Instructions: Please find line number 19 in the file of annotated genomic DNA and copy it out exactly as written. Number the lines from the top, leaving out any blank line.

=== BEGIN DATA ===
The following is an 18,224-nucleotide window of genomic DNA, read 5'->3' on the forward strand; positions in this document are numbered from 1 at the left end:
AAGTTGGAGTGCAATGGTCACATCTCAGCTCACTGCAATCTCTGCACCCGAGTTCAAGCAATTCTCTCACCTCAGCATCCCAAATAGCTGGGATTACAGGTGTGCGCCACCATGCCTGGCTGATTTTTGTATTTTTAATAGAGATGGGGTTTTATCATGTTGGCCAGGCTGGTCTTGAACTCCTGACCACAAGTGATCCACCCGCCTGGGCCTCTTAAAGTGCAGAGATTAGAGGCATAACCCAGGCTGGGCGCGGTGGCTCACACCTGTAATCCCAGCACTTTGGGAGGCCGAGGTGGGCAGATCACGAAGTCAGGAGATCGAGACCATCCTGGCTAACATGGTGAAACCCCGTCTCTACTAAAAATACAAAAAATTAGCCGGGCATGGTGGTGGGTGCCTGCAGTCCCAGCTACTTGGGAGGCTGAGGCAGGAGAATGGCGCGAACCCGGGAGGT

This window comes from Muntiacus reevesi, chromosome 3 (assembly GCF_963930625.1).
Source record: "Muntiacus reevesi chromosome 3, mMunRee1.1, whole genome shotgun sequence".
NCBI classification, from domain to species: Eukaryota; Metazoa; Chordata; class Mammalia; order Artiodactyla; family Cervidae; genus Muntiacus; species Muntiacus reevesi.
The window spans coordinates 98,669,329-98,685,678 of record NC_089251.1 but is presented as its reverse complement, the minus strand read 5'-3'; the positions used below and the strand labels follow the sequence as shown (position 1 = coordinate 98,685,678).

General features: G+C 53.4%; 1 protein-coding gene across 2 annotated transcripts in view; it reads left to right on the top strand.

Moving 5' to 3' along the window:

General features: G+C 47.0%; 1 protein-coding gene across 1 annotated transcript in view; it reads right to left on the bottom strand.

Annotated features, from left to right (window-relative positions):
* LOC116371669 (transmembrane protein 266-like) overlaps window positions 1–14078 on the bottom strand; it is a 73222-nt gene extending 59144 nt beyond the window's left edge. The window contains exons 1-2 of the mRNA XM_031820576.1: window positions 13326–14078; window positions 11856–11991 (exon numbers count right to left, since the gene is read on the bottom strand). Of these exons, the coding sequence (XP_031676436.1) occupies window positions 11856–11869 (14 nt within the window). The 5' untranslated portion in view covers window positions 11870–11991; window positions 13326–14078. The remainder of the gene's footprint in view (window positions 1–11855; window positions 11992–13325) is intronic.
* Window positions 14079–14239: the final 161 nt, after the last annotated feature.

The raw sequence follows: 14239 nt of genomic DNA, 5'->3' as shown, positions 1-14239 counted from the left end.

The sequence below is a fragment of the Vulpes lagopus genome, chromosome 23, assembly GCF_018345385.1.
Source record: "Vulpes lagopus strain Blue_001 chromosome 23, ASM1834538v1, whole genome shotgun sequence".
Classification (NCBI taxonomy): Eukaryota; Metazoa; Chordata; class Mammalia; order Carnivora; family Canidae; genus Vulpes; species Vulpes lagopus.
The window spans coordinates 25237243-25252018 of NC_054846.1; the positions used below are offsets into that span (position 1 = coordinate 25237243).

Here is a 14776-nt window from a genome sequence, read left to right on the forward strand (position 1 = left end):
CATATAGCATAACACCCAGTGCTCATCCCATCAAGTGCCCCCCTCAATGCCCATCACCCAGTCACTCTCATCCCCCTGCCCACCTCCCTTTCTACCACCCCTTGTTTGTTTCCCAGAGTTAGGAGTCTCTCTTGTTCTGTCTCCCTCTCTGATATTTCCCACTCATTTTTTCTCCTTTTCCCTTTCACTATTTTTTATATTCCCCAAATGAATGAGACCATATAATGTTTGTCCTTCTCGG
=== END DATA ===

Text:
CATATAGCATAACACCCAGTGCTCATCCCATCAAGTGCCCCCCTCAATGCCCATCACCCAGTCACTCTCATCCCCCTGCCCACCTCCCTTTCTACCACCCCTTGTTTGTTTCCCAGAGTTAGGAGTCTCTCTTGTTCTGTCTCCCTCTCTGATATTTCCCACTCATTTTTTCTCCTTTTCCCTTTCACTATTTTTTATATTCCCCAAATGAATGAGACCATATAATGTTTGTCCTTCTCGG